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Books > History > Americas > United States > B00Q759SIC
  1. The Philippines Campaign of 1944–1945: The History of MacArthur’s Return and the Allied Liberation of the Philippines
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  2. The Philippines Campaign of 1944–1945: The History of MacArthur’s Return and the Allied Liberation of the Philippines

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*Includes pictures
*Includes a bibliography for further reading
*Includes a table of contents

“I came through and I shall return.” – General Douglas MacArthur

As American and Filipino troops were in the process of being defeated in the Philippines, on the night of March 12, 1942, General Douglas MacArthur, his family and closest advisors were smuggled out of the Philippines on PT boats. From there they surged across the black ocean to Mindanao and were picked up by American B-17 bombers. They stealthily flew to northern Australia, a dangerous flight over Japanese-held territory, and at Adelaide on March 18, 1942 that MacArthur met the assembled press and told them, “I came through and I shall return.” The words would go down in history, and MacArthur would eventually fulfill the vow.

In the wake of the campaign, Japan occupied the country and went on to expand their territory in the Pacific, while at the same time destroying the American presence in that region, but by the spring of 1943, American military planners had begun to create a plan to dislodge Japan from east and southeast Asia. To do so, parts of the Philippines were considered main strategic points in the potential Allied attack in the Pacific. The end goal of the Allied plan was an invasion of the Japanese home islands, in which heavy aerial bombardment would precede a ground assault. In order for this to occur, Allied forces would have to occupy areas surrounding Japan, with China adding to Luzon (the largest island in the Philippines) and Formosa (a large island off the coast of China) to create a triangle from which they could launch their bombers.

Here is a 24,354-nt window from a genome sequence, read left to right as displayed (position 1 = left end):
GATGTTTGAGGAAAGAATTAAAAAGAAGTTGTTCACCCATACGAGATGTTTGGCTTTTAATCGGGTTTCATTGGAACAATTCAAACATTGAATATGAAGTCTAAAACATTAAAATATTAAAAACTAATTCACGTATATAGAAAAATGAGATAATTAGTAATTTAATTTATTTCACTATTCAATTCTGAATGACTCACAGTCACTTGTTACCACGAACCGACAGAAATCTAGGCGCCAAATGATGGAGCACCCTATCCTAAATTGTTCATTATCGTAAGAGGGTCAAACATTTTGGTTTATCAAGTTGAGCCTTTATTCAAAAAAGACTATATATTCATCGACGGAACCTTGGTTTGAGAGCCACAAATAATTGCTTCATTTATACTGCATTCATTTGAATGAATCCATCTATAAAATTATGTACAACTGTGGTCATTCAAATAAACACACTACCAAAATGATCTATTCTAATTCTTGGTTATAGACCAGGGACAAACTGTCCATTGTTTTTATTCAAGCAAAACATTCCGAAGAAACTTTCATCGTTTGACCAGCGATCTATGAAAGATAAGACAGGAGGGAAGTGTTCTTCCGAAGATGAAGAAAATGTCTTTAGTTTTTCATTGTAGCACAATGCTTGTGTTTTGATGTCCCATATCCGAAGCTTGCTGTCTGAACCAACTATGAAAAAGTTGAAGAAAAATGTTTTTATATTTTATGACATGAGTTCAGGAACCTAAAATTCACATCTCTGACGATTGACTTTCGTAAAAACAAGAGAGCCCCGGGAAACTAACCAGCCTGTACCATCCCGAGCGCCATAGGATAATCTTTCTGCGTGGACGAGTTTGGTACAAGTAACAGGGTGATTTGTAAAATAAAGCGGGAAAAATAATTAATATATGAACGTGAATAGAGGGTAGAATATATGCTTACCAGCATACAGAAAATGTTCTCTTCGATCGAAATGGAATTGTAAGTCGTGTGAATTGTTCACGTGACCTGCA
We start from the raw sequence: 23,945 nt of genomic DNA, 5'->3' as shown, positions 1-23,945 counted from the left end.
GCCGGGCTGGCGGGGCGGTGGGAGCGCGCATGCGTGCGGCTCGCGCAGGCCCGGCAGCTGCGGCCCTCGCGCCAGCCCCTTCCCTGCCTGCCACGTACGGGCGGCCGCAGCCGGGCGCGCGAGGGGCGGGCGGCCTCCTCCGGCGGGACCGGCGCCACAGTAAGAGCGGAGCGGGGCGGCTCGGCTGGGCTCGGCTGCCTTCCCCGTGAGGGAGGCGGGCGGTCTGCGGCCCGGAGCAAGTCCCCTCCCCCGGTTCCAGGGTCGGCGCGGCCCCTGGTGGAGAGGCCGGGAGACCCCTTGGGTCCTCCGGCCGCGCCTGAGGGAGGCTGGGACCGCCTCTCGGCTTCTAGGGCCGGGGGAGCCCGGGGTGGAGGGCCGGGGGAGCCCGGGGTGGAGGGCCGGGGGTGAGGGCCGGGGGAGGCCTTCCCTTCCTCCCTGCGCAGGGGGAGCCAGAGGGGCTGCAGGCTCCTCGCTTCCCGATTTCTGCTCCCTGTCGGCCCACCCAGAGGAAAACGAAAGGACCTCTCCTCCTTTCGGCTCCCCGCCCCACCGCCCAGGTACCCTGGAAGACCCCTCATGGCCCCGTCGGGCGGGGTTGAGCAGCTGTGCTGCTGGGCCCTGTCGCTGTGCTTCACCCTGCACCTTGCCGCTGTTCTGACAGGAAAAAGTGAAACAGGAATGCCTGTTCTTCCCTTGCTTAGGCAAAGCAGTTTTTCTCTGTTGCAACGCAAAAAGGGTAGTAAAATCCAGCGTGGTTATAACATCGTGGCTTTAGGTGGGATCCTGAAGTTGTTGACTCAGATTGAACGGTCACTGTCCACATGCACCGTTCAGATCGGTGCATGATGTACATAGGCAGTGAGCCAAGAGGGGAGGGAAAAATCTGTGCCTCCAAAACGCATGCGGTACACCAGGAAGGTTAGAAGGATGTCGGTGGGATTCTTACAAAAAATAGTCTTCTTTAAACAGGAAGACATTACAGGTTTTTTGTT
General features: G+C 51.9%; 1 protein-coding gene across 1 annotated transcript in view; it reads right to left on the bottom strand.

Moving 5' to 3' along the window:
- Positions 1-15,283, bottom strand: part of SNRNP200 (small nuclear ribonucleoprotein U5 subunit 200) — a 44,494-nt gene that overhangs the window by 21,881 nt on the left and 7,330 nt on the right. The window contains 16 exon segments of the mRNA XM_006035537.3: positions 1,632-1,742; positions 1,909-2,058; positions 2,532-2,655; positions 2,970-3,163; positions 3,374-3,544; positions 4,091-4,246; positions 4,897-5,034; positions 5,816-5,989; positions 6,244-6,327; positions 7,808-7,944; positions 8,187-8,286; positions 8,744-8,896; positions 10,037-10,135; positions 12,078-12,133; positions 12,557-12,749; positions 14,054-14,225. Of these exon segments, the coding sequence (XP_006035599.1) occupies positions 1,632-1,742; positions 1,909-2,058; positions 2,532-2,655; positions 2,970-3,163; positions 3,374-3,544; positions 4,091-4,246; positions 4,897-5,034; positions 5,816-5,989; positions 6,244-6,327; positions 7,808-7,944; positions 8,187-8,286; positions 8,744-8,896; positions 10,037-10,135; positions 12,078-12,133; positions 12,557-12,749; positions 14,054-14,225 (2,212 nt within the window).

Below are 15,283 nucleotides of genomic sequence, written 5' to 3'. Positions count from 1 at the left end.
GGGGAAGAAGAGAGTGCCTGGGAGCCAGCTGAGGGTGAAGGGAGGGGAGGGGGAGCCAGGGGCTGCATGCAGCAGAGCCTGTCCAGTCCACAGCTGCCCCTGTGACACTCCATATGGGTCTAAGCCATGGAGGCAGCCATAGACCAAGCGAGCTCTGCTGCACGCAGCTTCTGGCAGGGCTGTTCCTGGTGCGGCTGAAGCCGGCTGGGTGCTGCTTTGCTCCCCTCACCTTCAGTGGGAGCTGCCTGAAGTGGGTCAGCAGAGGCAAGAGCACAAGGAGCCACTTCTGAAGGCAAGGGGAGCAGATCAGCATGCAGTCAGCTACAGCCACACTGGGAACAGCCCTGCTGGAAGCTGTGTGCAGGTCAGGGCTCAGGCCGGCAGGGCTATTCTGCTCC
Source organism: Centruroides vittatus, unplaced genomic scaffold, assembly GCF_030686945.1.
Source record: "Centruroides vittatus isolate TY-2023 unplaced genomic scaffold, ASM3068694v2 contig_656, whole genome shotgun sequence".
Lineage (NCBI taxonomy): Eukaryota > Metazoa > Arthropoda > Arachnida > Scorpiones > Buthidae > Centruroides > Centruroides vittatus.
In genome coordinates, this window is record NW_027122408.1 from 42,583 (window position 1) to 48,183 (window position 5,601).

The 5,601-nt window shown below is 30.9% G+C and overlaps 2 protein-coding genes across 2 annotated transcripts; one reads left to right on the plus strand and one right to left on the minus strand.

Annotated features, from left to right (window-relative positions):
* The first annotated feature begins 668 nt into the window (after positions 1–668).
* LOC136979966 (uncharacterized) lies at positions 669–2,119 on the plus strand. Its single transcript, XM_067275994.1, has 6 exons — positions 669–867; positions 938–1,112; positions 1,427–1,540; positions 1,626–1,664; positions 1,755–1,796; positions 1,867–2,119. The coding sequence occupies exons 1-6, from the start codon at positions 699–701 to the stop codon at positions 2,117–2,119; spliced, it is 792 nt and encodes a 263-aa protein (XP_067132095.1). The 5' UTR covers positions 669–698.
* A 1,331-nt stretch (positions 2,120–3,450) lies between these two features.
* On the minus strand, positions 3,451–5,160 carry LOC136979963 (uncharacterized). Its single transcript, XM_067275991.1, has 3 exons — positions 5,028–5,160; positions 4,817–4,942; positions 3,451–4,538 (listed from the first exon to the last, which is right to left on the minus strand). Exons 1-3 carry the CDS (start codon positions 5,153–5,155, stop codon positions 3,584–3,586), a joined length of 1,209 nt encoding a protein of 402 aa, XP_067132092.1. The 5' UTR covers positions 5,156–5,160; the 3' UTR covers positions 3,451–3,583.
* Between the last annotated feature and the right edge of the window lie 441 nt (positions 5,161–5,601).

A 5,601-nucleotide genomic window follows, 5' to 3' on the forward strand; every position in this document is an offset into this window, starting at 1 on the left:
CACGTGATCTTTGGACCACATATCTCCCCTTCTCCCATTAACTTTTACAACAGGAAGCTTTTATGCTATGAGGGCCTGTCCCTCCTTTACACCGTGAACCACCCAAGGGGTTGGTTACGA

The Allied advance across the Pacific was based on this 1943 plan, with General MacArthur and his forces moving to the north through New Guinea, then Morotai Island, and then to Mindanao, which was the southernmost major island in the Philippines chain. At the same time, Admiral Chester Nimitz sent his fleet through the central Pacific, where they engaged Japanese forces at the Gilbert, Marshall, Marianas and Palau Islands en route to Mindanao. As the Allies advanced, American strategists became embroiled in a discussion over whether to stick to the 1943 plan, or whether to focus their efforts on seizing Formosa, from which they would be able to create a supply link to China and would also be able to cut Japanese communication lines to the south.

By the time the campaign started, Japan was on the defensive, but as they would prove in other places like Iwo Jima and Okinawa, Japanese soldiers would act fanatically before admitting defeat or surrendering. During this second major Philippines campaign, an estimated 330,000 Japanese died, and only a bit more than 10,000 were willing to be taken prisoner. In fact, some Japanese soldiers engaged in guerrilla warfare on the Philippines well after the campaign had ended and even after Japan had formally surrendered, prompting the Japanese emperor to personally make a visit and intervene to end the fighting.

The Philippines Campaign of 1944–1945: The History of MacArthur’s Return and the Allied Liberation of the Philippines chronicles the campaign from the start to its aftermath. Along with pictures of important people, places, and events, you will learn about the campaign like never before.

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